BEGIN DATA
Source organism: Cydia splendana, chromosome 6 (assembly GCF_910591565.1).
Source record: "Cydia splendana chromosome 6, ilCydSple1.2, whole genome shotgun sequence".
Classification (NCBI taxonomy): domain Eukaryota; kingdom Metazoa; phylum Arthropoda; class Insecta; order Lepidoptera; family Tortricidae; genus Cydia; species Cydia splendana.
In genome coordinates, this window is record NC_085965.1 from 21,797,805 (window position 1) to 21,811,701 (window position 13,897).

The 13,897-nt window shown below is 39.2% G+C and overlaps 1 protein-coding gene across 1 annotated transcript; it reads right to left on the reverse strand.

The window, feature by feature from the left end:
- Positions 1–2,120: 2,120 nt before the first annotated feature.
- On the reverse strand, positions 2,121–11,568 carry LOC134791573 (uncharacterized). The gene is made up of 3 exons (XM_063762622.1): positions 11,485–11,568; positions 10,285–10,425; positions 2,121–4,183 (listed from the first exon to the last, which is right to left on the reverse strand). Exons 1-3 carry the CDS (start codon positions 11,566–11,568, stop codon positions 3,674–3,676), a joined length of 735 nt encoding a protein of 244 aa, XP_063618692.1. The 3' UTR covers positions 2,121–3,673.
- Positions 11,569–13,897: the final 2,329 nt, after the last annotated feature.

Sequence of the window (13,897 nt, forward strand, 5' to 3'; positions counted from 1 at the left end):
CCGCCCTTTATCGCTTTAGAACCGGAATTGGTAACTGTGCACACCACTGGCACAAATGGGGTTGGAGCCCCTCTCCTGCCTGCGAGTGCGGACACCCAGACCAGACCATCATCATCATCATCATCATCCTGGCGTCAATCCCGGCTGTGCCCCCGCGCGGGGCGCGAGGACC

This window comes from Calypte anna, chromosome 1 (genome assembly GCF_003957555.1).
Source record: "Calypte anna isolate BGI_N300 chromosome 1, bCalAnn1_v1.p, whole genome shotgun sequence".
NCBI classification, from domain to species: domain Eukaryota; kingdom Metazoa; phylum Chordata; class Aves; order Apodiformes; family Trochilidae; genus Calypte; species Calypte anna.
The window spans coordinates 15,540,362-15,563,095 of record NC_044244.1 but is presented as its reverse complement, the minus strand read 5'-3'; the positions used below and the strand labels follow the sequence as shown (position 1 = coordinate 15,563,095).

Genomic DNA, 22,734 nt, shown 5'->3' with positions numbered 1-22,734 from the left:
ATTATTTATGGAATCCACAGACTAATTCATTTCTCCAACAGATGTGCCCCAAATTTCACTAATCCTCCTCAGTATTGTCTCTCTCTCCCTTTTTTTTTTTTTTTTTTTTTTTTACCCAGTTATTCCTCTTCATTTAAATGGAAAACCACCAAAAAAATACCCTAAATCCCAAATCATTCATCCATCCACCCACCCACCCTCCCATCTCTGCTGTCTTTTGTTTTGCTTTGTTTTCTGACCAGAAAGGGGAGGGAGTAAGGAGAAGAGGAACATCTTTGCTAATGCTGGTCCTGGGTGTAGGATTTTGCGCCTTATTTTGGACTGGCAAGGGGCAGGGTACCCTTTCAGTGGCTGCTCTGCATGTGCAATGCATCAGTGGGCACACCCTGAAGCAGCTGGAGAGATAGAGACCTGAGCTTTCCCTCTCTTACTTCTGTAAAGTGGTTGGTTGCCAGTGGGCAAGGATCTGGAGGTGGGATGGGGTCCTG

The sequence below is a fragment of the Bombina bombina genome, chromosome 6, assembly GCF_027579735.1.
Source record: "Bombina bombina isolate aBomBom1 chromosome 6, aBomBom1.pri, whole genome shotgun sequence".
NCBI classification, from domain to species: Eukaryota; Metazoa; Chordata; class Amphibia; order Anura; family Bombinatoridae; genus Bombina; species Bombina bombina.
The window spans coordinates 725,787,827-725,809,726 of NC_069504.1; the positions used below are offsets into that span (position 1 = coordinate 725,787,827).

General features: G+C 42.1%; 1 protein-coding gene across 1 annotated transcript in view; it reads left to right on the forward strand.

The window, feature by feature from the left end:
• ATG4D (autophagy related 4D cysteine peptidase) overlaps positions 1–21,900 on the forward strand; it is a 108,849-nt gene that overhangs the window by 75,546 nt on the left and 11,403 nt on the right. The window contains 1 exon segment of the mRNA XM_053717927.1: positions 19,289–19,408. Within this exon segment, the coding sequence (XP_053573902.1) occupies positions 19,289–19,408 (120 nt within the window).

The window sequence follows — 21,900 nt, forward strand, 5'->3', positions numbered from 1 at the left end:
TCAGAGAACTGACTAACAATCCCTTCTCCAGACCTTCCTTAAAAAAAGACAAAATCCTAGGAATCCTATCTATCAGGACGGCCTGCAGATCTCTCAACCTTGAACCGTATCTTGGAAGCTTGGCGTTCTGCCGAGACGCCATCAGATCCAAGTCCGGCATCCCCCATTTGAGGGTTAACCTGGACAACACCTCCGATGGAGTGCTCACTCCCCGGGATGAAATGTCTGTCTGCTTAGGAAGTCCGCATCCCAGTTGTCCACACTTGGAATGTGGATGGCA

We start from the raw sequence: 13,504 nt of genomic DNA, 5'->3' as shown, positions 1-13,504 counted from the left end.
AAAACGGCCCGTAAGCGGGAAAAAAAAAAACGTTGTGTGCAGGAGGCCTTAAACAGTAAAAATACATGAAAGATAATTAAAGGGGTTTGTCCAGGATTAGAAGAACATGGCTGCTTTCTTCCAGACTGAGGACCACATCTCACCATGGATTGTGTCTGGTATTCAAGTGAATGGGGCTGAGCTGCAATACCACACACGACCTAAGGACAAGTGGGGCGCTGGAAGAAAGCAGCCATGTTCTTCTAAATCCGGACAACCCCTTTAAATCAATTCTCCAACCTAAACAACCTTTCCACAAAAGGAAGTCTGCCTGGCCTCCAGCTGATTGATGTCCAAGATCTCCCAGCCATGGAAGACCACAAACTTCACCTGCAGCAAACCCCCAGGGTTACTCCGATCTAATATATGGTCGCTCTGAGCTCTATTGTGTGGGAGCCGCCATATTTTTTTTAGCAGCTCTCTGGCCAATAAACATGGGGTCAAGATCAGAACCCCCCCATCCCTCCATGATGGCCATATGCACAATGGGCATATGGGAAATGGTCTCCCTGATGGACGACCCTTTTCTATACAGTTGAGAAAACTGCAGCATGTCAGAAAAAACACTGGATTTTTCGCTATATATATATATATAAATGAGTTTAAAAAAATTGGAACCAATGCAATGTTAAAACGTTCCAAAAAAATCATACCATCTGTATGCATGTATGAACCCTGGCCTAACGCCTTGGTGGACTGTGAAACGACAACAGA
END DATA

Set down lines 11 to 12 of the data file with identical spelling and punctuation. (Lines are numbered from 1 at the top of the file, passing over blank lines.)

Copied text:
CCGCCCTTTATCGCTTTAGAACCGGAATTGGTAACTGTGCACACCACTGGCACAAATGGGGTTGGAGCCCCTCTCCTGCCTGCGAGTGCGGACACCCAGACCAGACCATCATCATCATCATCATCATCCTGGCGTCAATCCCGGCTGTGCCCCCGCGCGGGGCGCGAGGACC

This window comes from Calypte anna, chromosome 1 (genome assembly GCF_003957555.1).